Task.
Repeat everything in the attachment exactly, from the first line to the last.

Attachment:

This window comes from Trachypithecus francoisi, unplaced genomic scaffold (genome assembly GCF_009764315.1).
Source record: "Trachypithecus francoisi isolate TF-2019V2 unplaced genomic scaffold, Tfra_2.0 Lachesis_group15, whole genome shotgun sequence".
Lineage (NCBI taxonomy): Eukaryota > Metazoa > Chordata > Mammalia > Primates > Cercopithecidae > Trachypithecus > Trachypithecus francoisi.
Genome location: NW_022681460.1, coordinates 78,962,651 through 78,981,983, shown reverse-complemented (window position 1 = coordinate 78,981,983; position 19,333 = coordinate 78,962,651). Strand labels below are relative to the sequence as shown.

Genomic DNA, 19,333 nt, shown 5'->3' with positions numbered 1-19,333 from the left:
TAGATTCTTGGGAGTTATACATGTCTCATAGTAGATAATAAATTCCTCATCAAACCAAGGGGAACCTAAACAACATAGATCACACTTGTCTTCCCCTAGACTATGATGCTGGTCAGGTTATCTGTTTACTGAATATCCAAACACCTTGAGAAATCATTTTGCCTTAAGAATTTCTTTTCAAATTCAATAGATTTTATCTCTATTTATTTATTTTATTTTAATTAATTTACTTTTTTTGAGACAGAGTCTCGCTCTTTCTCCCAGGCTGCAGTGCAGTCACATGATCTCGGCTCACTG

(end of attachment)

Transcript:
This window comes from Trachypithecus francoisi, unplaced genomic scaffold (genome assembly GCF_009764315.1).
Source record: "Trachypithecus francoisi isolate TF-2019V2 unplaced genomic scaffold, Tfra_2.0 Lachesis_group15, whole genome shotgun sequence".
Lineage (NCBI taxonomy): Eukaryota > Metazoa > Chordata > Mammalia > Primates > Cercopithecidae > Trachypithecus > Trachypithecus francoisi.
Genome location: NW_022681460.1, coordinates 78,962,651 through 78,981,983, shown reverse-complemented (window position 1 = coordinate 78,981,983; position 19,333 = coordinate 78,962,651). Strand labels below are relative to the sequence as shown.

Genomic DNA, 19,333 nt, shown 5'->3' with positions numbered 1-19,333 from the left:
TAGATTCTTGGGAGTTATACATGTCTCATAGTAGATAATAAATTCCTCATCAAACCAAGGGGAACCTAAACAACATAGATCACACTTGTCTTCCCCTAGACTATGATGCTGGTCAGGTTATCTGTTTACTGAATATCCAAACACCTTGAGAAATCATTTTGCCTTAAGAATTTCTTTTCAAATTCAATAGATTTTATCTCTATTTATTTATTTTATTTTAATTAATTTACTTTTTTTGAGACAGAGTCTCGCTCTTTCTCCCAGGCTGCAGTGCAGTCACATGATCTCGGCTCACTG